Why does the following program print what it prints?

class Program
    static void Main(string[] args)
        float f1 = 0.09f*100f;
        float f2 = 0.09f*99.999999f;

        Console.WriteLine(f1 > f2);

Output is


Floating point only has so many digits of precision. If you're seeing f1 == f2, it is because any difference requires more precision than a 32-bit float can represent.

I recommend reading What Every Computer Scientist Should Read About Floating Point

  • +1 Why, why do I see after hitting the Submit button that someone has posted the links? :P – dirkgently Apr 15 '09 at 22:20
  • 1
    +1 msdn.microsoft.com/en-us/library/b1e65aza(VS.71).aspx Michael is correct, C# float only has 7 digit precision, and 99.999999f has 8 digits. – James Apr 15 '09 at 22:28
  • 6
    This is not C# specific. A single-precision IEEE-754 float will only be 32-bits, which gives around 7 decimal digits of precision. If you want better than that, use a double. – Wedge Apr 15 '09 at 22:51
  • Doubles just push the problem out a few more bits. What you really want are quad doubles like those from the QD library (see crd.lbl.gov/~dhbailey/mpdist). There's an arbitrary precision library there too. – RBerteig Apr 17 '09 at 7:53

The main thing is that this isn't just .Net: it's a limitation of the underlying system most every language will use to represent a float in memory. The precision only goes so far.

You can also have some fun with relatively simple numbers, when you take into account that it's not even base ten. 0.1, for example, is a repeating decimal when represented in binary.


In this particular case, it’s because .09 and .999999 cannot be represented with exact precision in binary (similarly, 1/3 cannot be represented with exact precision in decimal). For example, 0.111111111111111111101111 base 2 is 0.999998986721038818359375 base 10. Adding 1 to the previous binary value, 0.11111111111111111111 base 2 is 0.99999904632568359375 base 10. There isn’t a binary value for exactly 0.999999. Floating point precision is also limited by the space allocated for storing the exponent and the fractional part of the mantissa. Also, like integer types, floating point can overflow its range, although its range is larger than integer ranges.

Running this bit of C++ code in the Xcode debugger,

float myFloat = 0.1;

shows that myFloat gets the value 0.100000001. It is off by 0.000000001. Not a lot, but if the computation has several arithmetic operations, the imprecision can be compounded.

imho a very good explanation of floating point is in Chapter 14 of Introduction to Computer Organization with x86-64 Assembly Language & GNU/Linux by Bob Plantz of California State University at Sonoma (retired) http://bob.cs.sonoma.edu/getting_book.html. The following is based on that chapter.

Floating point is like scientific notation, where a value is stored as a mixed number greater than or equal to 1.0 and less than 2.0 (the mantissa), times another number to some power (the exponent). Floating point uses base 2 rather than base 10, but in the simple model Plantz gives, he uses base 10 for clarity’s sake. Imagine a system where two positions of storage are used for the mantissa, one position is used for the sign of the exponent* (0 representing + and 1 representing -), and one position is used for the exponent. Now add 0.93 and 0.91. The answer is 1.8, not 1.84.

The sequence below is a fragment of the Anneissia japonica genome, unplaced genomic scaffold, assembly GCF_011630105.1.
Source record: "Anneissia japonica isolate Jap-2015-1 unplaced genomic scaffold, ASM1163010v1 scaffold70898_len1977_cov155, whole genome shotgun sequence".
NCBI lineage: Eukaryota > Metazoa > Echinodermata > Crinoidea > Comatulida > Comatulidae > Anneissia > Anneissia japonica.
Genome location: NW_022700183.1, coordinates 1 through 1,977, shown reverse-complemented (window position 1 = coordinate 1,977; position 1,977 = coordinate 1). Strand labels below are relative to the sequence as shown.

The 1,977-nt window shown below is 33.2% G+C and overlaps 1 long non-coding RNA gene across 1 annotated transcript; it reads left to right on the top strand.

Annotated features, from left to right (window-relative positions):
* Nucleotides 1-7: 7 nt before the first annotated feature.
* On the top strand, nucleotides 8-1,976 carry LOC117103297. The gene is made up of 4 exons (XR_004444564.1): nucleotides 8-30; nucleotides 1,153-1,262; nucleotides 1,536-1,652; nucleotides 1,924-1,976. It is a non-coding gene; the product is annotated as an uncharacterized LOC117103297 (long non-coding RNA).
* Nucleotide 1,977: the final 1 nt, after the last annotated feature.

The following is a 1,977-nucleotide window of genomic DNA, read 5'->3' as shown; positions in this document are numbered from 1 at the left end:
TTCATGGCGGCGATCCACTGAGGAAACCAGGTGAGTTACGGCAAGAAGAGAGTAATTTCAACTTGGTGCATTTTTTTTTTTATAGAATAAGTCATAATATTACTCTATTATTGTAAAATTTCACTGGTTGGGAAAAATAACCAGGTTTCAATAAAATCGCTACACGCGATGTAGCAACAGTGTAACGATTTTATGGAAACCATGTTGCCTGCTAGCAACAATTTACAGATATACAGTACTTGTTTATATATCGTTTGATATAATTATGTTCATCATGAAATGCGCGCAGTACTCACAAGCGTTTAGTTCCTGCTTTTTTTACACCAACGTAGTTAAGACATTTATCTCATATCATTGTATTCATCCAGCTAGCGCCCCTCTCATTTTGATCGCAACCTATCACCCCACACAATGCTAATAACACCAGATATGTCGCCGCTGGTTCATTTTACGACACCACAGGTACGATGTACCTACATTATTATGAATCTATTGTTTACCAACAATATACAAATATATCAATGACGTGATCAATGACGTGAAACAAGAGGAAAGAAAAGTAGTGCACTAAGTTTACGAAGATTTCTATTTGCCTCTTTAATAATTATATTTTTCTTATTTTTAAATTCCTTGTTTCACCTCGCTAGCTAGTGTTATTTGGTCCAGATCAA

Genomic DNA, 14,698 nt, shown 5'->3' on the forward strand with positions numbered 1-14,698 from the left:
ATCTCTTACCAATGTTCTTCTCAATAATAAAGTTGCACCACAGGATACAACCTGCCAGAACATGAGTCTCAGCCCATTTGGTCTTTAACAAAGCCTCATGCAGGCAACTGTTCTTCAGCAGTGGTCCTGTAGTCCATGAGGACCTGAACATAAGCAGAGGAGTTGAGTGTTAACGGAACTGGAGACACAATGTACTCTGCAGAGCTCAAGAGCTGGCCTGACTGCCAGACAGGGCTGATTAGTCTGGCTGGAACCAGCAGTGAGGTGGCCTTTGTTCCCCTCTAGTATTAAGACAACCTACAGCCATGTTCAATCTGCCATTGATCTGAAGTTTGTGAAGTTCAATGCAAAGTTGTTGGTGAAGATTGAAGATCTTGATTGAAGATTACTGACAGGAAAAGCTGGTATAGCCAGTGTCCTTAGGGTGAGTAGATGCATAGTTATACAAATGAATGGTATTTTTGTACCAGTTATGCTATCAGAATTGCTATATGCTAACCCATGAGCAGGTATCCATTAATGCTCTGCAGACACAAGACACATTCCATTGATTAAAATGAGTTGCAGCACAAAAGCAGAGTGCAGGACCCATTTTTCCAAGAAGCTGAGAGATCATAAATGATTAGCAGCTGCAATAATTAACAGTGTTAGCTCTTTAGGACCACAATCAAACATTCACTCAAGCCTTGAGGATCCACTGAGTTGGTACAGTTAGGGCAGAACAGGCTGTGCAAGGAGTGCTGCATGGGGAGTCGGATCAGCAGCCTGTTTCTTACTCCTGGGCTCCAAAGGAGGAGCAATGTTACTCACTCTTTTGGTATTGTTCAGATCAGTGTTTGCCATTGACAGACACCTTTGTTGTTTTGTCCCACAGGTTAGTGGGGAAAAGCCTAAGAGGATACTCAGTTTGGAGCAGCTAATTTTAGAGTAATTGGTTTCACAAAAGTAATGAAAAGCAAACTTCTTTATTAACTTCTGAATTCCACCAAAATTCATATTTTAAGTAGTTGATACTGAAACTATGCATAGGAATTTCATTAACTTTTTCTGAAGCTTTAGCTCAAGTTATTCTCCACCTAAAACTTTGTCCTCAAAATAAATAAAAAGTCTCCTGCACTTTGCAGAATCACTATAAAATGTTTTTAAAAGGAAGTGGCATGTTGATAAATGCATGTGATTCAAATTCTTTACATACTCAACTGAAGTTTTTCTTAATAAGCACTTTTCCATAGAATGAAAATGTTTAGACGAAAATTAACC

9311 represents 0.93, or 9.3 times 10 to the -1.

9111 represents 0.91, or 9.1 times 10 to the -1.

The exact answer is 1.84, or 1.84 times 10 to the 0, which would be 18400 if we had 5 positions, but, having only four positions, the answer is 1800, or 1.8 times 10 to the zero, or 1.8. Of course, floating point data types can use more than four positions of storage, but the number of positions is still limited.

Not only is precision limited by space, but “an exact representation of fractional values in binary is limited to sums of inverse powers of two.” (Plantz, op. cit.).

0.11100110 (binary) = 0.89843750 (decimal)

0.11100111 (binary) = 0.90234375 (decimal)

There is no exact representation of 0.9 decimal in binary. Even carrying the fraction out more places doesn’t work, as you get into repeating 1100 forever on the right.

Beginning programmers often see floating point arithmetic as more accurate than integer. It is true that even adding two very large integers can cause overflow. Multiplication makes it even more likely that the result will be very large and, thus, overflow. And when used with two integers, the / operator in C/C++ causes the fractional part to be lost. However, ... floating point representations have their own set of inaccuracies. (Plantz, op. cit.)

*In floating point, both the sign of the number and the sign of the exponent are represented.

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